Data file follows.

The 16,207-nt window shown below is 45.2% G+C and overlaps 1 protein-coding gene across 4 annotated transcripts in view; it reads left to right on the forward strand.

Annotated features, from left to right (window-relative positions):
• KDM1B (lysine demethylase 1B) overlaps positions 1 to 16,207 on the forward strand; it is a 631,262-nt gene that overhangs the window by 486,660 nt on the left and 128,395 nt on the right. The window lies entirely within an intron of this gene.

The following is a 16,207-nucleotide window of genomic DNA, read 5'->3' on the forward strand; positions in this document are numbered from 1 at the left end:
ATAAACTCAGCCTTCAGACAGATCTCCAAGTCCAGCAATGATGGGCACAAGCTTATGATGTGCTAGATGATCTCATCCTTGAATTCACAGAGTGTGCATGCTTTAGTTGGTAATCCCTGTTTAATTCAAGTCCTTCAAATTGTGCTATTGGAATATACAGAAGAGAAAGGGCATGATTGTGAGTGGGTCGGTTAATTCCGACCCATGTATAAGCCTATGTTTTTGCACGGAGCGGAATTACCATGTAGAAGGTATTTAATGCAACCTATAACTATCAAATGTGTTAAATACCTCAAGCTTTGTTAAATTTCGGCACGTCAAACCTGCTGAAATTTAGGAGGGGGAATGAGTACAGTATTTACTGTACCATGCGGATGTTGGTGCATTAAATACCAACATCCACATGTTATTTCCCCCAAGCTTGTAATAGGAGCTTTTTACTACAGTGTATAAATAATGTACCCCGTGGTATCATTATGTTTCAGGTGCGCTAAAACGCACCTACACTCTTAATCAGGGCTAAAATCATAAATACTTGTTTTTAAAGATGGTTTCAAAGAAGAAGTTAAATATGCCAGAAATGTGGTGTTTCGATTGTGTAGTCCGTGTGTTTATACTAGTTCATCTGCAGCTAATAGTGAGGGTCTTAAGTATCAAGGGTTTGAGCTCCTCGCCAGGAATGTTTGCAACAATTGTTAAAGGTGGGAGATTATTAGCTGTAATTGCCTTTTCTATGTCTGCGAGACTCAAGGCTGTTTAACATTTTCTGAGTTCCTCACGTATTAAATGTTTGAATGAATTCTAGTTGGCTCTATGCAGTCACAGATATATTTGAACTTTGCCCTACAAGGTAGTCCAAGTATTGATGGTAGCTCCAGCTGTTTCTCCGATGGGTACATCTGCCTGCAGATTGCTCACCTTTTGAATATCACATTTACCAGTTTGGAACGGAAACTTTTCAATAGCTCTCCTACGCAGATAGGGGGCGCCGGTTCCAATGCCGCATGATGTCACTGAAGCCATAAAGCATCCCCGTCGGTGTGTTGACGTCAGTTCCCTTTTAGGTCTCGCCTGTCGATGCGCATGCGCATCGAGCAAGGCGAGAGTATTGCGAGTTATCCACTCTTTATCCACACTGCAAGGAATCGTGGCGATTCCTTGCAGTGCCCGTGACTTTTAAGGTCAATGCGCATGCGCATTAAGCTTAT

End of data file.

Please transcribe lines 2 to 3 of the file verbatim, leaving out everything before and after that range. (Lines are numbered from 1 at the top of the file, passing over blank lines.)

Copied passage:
Annotated features, from left to right (window-relative positions):
• KDM1B (lysine demethylase 1B) overlaps positions 1 to 16,207 on the forward strand; it is a 631,262-nt gene that overhangs the window by 486,660 nt on the left and 128,395 nt on the right. The window lies entirely within an intron of this gene.